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Where does the 10 Million Tons of Plastic we put into the Oceans Annually actually go? https://www.juancole.com/2021/03/million-annually-actually.html https://www.juancole.com/2021/03/million-annually-actually.html#respond Mon, 01 Mar 2021 05:01:26 +0000 https://www.juancole.com/?p=196409 By Bruce Sutherland, Michelle DiBenedetto and Ton van den Bremer | –

Of the hundreds of millions of tonnes of plastic waste we produce each year, it’s estimated that around ten million tonnes enters the ocean. Roughly half of the plastics produced are less dense than water, and so they float. But scientists estimate that there are only about 0.3 million tonnes of plastic floating at the ocean surface, so where is the rest of it going?

Consider the journey of a plastic fibre that’s shed from your fleece. A heavy rain washes it into a storm drain or a nearby river. Does the tiny fibre settle there? Or does the river carry it out to the coast where it lingers on the seabed? Or does it continue to float further out – finally ending up in the vast open ocean?

The dizzying variety of forms plastic waste can take means that a fibre’s fate is just one mystery among countless others.

Finding out where all the missing plastic ends up can help us figure out which parts of the ocean are most affected by this type of pollution – and where to focus clean-up efforts. But to do that, we need to be able to predict the pathways of different kinds of plastic, which requires large teams of physicists, biologists and mathematicians working together.

That’s what our research team is doing. Here’s what we’ve learned so far.

Plastic pathways

We already know that large pieces of plastic, like bottles, can float on the sea surface for years, if not centuries, taking a long time to break down. Currents, winds and waves can, after a journey of several years, bring them to the centre of ocean basins, where they accumulate in 1,000km-wide circulating systems known as gyres. The vast “garbage patches” that result resemble more of a soup of plastic than an island of trash.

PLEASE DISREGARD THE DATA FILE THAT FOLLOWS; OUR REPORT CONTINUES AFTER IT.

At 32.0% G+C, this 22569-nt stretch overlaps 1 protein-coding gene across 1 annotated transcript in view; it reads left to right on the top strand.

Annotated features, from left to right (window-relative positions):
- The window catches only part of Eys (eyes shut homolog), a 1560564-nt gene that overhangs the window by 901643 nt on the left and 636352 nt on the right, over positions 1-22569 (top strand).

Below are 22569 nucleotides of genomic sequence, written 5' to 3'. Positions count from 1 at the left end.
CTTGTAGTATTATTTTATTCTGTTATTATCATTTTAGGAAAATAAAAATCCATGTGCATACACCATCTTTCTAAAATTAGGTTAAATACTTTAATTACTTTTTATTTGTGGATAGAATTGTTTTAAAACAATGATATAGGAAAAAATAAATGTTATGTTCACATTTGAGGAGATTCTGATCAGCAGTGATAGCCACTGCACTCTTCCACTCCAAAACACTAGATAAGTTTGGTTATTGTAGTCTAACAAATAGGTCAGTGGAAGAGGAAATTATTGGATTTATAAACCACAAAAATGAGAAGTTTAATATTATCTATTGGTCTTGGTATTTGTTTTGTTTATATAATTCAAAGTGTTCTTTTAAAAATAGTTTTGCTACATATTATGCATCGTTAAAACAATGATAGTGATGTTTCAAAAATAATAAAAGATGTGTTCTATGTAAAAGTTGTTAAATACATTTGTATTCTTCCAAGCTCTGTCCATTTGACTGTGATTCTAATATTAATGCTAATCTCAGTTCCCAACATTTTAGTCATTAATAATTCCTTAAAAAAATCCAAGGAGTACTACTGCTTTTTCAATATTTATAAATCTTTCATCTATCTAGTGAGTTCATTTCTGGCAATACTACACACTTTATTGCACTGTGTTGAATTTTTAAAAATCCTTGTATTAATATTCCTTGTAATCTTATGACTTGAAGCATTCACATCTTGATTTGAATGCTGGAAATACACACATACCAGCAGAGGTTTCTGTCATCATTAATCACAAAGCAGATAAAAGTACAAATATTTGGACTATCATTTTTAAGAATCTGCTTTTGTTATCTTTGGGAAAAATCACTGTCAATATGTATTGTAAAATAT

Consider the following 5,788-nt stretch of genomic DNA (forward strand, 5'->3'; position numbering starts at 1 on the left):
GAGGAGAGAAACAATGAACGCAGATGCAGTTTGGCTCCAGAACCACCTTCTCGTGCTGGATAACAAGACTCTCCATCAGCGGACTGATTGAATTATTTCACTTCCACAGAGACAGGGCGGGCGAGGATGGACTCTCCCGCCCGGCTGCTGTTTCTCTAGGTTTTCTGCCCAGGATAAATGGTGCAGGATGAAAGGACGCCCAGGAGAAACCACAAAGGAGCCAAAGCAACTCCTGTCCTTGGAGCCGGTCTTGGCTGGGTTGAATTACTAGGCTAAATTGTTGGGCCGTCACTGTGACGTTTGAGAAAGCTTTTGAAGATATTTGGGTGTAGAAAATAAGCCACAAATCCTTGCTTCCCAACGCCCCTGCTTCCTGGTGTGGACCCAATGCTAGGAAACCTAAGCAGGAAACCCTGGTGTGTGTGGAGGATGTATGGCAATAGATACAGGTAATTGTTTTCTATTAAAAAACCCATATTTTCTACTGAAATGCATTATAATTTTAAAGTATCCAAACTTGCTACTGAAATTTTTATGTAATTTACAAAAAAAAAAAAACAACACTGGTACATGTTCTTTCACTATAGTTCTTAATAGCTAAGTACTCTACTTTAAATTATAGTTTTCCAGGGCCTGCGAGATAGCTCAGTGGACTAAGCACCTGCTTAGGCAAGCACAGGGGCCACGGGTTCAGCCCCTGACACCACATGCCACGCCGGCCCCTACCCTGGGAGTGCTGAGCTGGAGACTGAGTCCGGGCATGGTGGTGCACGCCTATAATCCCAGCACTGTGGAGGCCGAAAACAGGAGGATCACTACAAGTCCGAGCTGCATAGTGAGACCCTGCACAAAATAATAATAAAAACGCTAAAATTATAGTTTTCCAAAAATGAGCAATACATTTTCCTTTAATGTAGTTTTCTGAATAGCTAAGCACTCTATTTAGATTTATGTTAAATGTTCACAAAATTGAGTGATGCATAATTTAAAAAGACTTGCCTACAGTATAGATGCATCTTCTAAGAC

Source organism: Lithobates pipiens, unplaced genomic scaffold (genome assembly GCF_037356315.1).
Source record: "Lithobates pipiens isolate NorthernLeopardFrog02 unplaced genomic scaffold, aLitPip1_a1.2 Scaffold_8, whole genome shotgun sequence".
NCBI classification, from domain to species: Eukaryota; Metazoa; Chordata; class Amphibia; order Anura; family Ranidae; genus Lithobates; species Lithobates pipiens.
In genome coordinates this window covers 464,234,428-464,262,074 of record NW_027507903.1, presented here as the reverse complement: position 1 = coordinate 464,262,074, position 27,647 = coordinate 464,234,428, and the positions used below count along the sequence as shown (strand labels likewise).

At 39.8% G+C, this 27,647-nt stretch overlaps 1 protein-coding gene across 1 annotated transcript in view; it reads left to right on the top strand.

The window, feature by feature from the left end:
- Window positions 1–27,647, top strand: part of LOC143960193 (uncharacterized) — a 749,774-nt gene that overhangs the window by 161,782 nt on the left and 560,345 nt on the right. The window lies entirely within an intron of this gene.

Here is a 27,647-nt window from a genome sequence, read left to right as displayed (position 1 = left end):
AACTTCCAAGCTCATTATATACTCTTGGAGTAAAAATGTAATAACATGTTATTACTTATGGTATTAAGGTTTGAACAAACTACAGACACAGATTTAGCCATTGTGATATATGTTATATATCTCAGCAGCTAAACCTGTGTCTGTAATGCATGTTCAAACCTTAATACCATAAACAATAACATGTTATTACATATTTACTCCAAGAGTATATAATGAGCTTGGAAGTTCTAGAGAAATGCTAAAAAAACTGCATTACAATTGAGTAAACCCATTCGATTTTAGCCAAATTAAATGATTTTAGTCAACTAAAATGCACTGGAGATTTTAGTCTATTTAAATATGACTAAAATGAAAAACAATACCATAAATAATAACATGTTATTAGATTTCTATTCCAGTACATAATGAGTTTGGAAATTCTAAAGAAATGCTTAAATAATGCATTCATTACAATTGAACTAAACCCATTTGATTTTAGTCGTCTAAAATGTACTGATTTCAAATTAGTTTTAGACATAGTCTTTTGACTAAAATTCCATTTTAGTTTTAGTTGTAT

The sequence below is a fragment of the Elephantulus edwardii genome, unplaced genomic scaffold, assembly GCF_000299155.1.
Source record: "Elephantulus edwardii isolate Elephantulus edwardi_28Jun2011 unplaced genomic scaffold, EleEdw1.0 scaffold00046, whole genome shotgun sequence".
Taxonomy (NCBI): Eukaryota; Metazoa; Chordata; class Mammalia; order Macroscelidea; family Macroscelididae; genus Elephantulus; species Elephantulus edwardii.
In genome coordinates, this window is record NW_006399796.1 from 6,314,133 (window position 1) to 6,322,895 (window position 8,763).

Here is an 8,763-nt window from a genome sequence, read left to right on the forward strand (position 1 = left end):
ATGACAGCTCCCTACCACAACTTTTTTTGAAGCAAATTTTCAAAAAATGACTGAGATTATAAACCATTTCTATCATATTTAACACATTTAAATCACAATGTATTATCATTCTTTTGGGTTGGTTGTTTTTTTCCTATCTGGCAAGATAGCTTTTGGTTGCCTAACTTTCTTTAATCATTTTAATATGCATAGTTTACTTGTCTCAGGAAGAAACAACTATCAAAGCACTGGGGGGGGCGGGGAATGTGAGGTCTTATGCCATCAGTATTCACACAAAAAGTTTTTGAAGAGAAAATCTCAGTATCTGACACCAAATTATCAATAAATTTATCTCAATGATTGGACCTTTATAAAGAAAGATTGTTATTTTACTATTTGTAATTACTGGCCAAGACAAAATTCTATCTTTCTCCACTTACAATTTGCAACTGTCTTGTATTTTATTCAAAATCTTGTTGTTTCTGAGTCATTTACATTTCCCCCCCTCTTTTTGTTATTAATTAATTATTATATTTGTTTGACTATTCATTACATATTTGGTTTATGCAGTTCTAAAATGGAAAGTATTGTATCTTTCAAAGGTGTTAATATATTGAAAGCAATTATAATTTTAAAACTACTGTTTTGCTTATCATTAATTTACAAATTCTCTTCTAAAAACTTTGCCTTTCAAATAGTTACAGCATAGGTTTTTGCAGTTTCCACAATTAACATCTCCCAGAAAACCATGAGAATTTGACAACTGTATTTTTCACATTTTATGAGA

But the fate of plastic fibres – perhaps the smallest plastic fragments to reach the ocean – is more complex. Large fibres can break up over days and weeks into even smaller pieces, due to turbulence from breaking waves and ultraviolet radiation from the sun. These are called microplastics, and they range in size from five millimetres to specks smaller than bacteria.

Microplastics can be eaten by fish – it’s estimated that one in three fish eaten by humans contains microplastics. Tinier particles can also be consumed by zooplankton – microscopic animals that float at the surface – which are then eaten by even larger animals, including whales.

Microorganisms can grow on the surface of microplastics too, in a process known as “biofouling” that causes them to sink. Muddy rivers, like the Mississippi or the Amazon, contain clays that settle rapidly when they come into contact with salty ocean water. Microplastics can be carried down by the settling clay, but how much this happens exactly is unknown.

Quantifying all these outcomes for each bit of plastic is an enormous challenge. What fraction ends up in fish, carried down by clay or covered in microbial slime on the sea bed? Of the fraction of plastics which make it all the way out to the open ocean, it’s unclear how long it takes for biofouling or other forces to pull the particles well below the surface to begin their long, final descent to the sea floor.